In the Feburary issue of SURFER magazine a man wrote in that temperature of water makes a big enough difference in viscosity that when you are in the water you can feel the differences yourself. On colder days surf is slower and more powerfull due to its "surupy" thickness is what his reasearch told him.
Does water temperature make a big enough difference in viscosity for us to be able to tell?
One can tell the difference due to the fact it is at least 25% thicker on the coldest day than on the hottest which is about the lowest a person can tell with ease.
Plastic Pipe (6ft. 1.5in diameter)
Puck shaped weight
Science workshop and interface
VISCOMETER AND PC SETUP
1. Epoxy the pipe to a glass base (a beker).
2. Put the pipe in an upright position (beker will give a right angle to the base and pipe).
3. Duct tape photogate onto the pipe six inches from each end.
1. Navigate self to the PASCO home screen.
2. Plug in both photogates.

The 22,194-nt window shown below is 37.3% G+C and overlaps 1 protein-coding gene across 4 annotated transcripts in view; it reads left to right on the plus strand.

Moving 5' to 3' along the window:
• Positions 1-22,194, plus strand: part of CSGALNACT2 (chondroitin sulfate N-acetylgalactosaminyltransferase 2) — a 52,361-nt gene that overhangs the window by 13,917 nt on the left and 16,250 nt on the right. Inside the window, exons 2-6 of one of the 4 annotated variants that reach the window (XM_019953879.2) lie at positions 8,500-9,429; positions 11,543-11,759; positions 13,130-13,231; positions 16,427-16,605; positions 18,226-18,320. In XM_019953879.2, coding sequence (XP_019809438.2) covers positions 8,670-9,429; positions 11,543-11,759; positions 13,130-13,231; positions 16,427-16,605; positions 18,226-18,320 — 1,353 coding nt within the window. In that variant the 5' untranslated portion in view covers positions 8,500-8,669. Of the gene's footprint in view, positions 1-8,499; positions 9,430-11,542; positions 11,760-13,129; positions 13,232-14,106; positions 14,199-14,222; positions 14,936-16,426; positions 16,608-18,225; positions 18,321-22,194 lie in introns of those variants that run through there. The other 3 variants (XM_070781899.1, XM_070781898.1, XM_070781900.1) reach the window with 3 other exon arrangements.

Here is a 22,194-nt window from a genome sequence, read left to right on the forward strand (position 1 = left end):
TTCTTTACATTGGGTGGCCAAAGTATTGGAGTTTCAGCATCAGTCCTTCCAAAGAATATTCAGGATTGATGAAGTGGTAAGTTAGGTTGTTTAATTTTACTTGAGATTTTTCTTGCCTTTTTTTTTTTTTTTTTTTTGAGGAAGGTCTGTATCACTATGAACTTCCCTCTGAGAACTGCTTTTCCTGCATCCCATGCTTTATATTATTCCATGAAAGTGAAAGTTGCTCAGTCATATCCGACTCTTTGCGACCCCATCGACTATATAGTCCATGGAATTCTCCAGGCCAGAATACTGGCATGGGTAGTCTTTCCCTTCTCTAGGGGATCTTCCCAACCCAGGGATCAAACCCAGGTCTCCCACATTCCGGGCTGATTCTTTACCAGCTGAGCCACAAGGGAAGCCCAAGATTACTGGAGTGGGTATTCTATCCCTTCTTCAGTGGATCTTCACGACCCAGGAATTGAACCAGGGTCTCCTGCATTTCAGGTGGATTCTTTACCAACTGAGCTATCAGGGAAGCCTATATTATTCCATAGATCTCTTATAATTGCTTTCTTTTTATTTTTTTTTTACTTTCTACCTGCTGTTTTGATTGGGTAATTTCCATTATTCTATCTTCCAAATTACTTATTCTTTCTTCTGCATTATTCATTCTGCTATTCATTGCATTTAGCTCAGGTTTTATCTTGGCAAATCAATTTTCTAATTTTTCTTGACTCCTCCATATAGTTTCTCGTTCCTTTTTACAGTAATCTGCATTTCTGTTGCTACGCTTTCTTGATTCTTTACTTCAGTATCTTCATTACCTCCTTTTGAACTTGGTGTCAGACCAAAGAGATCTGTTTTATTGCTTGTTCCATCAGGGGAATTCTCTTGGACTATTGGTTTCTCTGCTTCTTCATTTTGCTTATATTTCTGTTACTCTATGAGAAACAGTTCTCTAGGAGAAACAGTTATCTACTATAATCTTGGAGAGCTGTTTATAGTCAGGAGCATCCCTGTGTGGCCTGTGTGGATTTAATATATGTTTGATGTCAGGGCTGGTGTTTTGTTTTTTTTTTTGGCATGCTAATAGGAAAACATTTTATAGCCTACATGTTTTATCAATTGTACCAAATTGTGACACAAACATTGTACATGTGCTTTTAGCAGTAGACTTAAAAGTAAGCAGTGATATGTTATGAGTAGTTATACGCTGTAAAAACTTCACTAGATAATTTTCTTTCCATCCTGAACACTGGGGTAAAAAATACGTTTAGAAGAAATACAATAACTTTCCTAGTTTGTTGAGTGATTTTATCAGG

3. Set to: Two photogates (in flight)
4. Set to: Table
5. Set decimal to space desired (four spaces).
6. Plug in thermometer.
*1. Take enough ocean water to fill your pipe in tightly capped thermoses from the ocean(go out close to the waves).
2. Pour ocean water into a hot pan and leave a thermometer in the water. Stop heating at 25.7 degrees celcius.
3. Pour the heated ocean water into the pipe till it reaches the top.
4. Put in the thermometer to check the temp. and drop the marble into the water.
5. Re-test at 30.7, 35.7, and 40.7 degrees celcius
6. Recording of data will simultaniously be done by the computer.
*Any step with ocean water should be done with care not to contaminate the water since later testing is extremely precise.